Adventures in Healthcare

After years of buying into an employer healthcare plan through the public school system and then a few years of chancing it as an uninsured adult, I finally started buying my own health insurance this past August.

Oh, how mature I felt, looking up and comparing plans online, signing up for dental and vision coverage, paying my first monthly bill. Little did I know that my plan would include a rider that barred me from all coverage for preexisting conditions. The only reasons I go to the doctor anymore are for my lady checkups, my therapy sessions, and to check on my migraine condition.

Under my new health insurance, only my well-woman checkups would be covered.

In waltzes the Affordable Care Act (ACA or ObamaCare) in all its gilded glory. No pre-existing conditions! Affordable coverage for all! Sign up now!

So, blinded by the promises of coverage for my mental health and central nervous system needs, I signed up for a personal plan under the ACA on December 24. Whoopie! I would be covered!

And then, January 1, when I went to pay my bill online, I found not the bill for the new $170 ACA plan, but a bill for my old, shabby $114 plan (that included dental and vision insurance, mind you).

A quick phone call to my health insurance provider figured out the problem: I would receive the new bill in the mail, but I could pay the it over the phone right now. They would refund me the money I already paid for my January installment on my old plan–I paid it just to ensure I still had coverage for January, I had heard too many horror stories about people losing coverage before they even got it–and they would cancel my old plan right then.

A mere two weeks later, I needed a refill on my prescriptions. I take an inexpensive generic for migraine and an expensive generic for anxiety/depression ($250/mo). When I called the pharmacy that Friday, they told me I needed a doctor’s note for both. Guess it was time to make an appointment, so I made one for the following Monday.

I sat in the doctor’s office, filling out beginning of the year paperwork while the receptionist dealt with my new insurance. She called me back up to the window with a frown, “Ms?” uh-oh, I thought, no bueno. “As it turns out, we’re no longer in your network.”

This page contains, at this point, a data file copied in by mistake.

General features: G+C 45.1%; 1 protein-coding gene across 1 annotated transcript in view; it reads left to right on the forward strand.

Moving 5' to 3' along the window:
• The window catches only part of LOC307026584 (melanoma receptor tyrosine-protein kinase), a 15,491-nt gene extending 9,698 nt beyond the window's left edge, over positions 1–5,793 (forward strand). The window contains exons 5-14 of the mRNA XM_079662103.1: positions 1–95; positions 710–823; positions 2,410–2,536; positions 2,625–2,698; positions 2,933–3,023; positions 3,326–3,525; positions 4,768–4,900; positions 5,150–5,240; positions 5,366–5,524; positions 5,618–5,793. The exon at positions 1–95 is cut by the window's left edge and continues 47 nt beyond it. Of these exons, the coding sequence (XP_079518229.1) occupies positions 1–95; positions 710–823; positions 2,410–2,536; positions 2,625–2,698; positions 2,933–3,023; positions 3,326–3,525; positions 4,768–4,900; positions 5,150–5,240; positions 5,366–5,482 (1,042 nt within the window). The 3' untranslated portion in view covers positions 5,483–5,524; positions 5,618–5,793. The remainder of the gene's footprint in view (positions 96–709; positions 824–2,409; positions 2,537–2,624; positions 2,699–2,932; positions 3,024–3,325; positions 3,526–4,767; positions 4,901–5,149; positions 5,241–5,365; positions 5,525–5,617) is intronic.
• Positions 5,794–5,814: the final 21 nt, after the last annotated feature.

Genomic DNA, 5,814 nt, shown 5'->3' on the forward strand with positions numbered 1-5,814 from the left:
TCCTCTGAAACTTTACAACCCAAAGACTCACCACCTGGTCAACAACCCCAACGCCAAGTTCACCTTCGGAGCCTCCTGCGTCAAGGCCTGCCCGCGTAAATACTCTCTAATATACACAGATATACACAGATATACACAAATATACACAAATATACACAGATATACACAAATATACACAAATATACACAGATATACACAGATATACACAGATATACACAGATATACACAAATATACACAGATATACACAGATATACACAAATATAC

“Yeah. This has been happening a lot lately. The kind of insurance you have is basically TennCare (Medicare) that you pay for.”

I hand her back the clipboard, “Thanks. I’ll work on finding another doctor.”

It wasn’t until I was down the road that I realized I needed my prescriptions refilled. I figured I would do that when I got home. I was too mad. So what does one do in situations like this? Call Mom.

“They did what?”

“I know!”

“It’s so hard to find another doctor! It’s harder to find a good doctor than it is to find a husband!”

“I know! I’ve known my doctor longer than I’ve known my fiance!”

“Do they expect you to just find one in the next month?

“He’s a family doctor too, so I was thinking about leaving my ob-gyn and letting this guy into my pants!”

When I called the office, they were kind enough to give me another three month’s refill on my prescriptions. I guess it was like the last goodbye kiss. Thanks for all the good years, here’s something to remember us by.

So today, I finally sat down and tried to figure out my prescription situation. It started when I tried to pay my bill online. Turns out my online registration was tied to my old plan, so I had to re-register. After paying my bill, I went to the prescription area and searched for mine. They kept coming up as “not covered by this plan.” What what what?

Thankfully, I am a pack-rat, so I pulled out the folder with my plan information. I think I still have the folder with my plan information from my first health plan in 2004, if you want to see that, by the way. In my brand new 2014 health plan, there’s a list of covered prescriptions–who knew!?

Right there, on facing pages–8 and 9 to be exact–are my generic prescription drugs, both Tier 1, listed plain as day.

Holding back tears, trying to breathe, I called up my insurance company. Thankfully, there was a long enough hold time before sweet little Erica picked up the phone, and I steadied my voice. I explained my situation; she transferred me.

Crystal, my godsend, you shining beacon in an unforgiving world. Crystal spent 30 minutes looking over my health plan, reading through the information and trying to figure out why I had been denied coverage.

Remember that rider I talked about 700 or so words ago? The one about preexisting conditions? Yeah. That had transferred over to my new plan. Why would it transfer, despite the ACA legislation? Who knows? Because it saves my health insurance company thousands of dollars in the long run? Perhaps. All I know is that sweet Crystal, my knight in shining headset will be calling me when she has successfully removed the rider from my plan.

And then its inexpensive prescriptions for everyone!

Ok, just for me, but who’s counting?


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